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How to prepare for your naturalization interview

The path to U.S. citizenship can be a long and winding one. You may be one of many who has waited several months just to hear back on the status of your petition, and you might even have recently found out that you have an interview coming up with the USCIS. While earning the naturalization interview can feel like a large milestone in and of itself, it is important that you prepare for the upcoming date as much as possible.

The naturalization interview consists of two components: answering general questions about yourself and your application, and taking the naturalization test. The first component may seem self-explanatory, but it is particularly important that you study for the test. There are many resources and study materials online that you can make use of, and you may want to review how the test breaks down before you begin studying:

  • The English test: The first portion of the test examines your fluency in the English language. You will be tested on your ability to read, write and speak in English. This part may seem easy for naturalization candidates who are already fluent in English, yet it is worth reviewing the vocabulary list that USCIS provides online to know what words you may be expected to pronounces or spell out. Reviewing the vocabulary list can help make sure you don't encounter any unwanted surprises during the English test.
  • The Civics test: This portion of the test examines your understanding of U.S. history and government. The interviewer may ask you questions on the structure of the constitution, or about your knowledge of national holidays. USCIS also provides a list of 100 questions for you to review in preparation for the civics tests. Although you may only be asked ten questions on your civic knowledge, reviewing all 100 questions can help you feel confident regardless of what may come your way during this test.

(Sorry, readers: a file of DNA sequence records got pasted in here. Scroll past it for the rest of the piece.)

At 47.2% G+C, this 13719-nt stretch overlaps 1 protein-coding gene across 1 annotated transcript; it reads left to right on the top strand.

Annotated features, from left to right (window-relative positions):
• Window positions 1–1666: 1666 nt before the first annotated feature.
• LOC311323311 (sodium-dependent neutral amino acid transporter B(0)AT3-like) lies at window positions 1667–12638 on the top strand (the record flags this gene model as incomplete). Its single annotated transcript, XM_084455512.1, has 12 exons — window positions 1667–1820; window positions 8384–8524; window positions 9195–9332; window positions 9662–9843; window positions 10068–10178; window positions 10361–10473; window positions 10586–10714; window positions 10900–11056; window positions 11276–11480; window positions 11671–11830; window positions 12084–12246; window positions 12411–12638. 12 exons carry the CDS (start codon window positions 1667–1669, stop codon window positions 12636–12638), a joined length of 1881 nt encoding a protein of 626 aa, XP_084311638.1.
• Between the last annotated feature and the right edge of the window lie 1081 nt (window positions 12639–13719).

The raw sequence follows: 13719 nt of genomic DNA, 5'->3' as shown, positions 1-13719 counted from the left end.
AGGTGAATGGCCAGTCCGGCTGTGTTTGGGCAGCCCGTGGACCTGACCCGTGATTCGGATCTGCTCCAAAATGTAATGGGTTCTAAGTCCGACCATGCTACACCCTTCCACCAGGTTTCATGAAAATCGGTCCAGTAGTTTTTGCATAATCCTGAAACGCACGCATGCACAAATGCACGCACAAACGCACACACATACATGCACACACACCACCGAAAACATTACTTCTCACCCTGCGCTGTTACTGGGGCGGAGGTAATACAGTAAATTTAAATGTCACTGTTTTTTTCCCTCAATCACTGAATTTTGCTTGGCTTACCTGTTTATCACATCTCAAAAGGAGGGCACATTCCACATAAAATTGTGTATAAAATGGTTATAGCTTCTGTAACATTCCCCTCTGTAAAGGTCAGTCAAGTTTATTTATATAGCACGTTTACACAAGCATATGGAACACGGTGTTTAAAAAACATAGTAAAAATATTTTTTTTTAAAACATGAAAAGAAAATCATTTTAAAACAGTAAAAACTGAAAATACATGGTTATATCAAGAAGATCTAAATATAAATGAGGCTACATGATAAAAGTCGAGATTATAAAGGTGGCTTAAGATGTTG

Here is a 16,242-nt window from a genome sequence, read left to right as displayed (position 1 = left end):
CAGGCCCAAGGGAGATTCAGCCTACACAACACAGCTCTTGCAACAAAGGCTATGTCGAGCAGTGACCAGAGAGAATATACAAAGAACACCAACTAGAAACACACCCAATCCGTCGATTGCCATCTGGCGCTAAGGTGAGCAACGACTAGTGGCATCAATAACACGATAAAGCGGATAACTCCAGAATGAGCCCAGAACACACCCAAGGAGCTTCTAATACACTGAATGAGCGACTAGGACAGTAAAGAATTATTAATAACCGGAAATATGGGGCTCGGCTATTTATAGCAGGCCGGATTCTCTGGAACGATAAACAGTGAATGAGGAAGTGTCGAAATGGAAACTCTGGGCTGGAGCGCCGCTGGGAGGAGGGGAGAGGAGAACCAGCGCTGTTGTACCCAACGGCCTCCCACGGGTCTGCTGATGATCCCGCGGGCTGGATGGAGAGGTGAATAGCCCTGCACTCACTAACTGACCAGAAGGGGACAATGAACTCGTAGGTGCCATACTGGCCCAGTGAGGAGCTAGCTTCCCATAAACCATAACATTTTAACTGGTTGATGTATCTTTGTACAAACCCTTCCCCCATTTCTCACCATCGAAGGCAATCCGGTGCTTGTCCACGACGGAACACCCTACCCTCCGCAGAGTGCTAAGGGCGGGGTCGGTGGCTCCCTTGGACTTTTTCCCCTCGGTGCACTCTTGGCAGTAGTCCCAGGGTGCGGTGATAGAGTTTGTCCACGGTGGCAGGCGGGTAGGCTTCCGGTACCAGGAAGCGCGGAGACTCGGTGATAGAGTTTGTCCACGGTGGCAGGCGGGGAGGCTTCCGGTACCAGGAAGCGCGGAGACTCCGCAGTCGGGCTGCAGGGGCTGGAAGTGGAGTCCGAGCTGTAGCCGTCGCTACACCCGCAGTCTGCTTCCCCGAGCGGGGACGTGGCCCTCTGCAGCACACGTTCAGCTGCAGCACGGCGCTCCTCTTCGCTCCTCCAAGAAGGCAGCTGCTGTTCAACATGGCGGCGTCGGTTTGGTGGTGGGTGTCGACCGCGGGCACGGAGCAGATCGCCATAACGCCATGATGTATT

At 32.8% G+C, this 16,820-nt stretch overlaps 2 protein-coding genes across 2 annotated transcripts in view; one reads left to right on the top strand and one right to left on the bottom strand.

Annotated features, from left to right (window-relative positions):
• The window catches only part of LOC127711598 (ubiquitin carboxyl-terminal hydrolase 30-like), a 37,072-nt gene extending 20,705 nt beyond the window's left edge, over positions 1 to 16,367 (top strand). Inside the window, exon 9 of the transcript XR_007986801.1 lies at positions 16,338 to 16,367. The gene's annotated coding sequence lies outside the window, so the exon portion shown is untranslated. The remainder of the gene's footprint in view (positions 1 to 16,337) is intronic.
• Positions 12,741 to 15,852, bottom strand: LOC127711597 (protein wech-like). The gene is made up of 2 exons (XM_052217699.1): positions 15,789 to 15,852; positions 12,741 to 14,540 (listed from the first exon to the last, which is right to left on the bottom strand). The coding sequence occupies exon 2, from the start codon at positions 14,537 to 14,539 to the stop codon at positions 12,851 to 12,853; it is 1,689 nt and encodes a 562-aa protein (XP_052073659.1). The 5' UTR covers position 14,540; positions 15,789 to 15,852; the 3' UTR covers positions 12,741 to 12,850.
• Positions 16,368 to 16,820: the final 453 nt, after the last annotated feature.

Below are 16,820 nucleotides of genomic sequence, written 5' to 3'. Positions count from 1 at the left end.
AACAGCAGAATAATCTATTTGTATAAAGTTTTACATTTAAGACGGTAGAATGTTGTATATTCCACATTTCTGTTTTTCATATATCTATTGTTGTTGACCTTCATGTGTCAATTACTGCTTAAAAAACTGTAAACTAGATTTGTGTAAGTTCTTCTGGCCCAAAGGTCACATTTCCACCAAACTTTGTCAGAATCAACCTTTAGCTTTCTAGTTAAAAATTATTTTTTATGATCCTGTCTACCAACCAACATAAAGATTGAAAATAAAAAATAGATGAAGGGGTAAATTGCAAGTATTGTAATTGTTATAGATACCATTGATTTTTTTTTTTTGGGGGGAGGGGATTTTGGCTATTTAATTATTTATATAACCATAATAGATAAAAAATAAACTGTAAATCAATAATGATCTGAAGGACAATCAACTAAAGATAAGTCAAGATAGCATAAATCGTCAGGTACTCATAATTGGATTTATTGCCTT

Plan according to your own needs

It is also worth checking to see if you qualify for any test exemptions or special accommodations. For example, if English is not your native language, you may be able to bring an interpreter with you to the test to help you understand the question. If you have held a green card for many years and meet a certain age requirement, you may be able to skip the English test entirely. You may want to review the complete guidelines online.

Earning a naturalization interview is worth being excited about. While you may not be able to predict the exact questions you might encounter during the naturalization test, studying in advance can help ensure that you walk into the interview room feeling confident and prepared.

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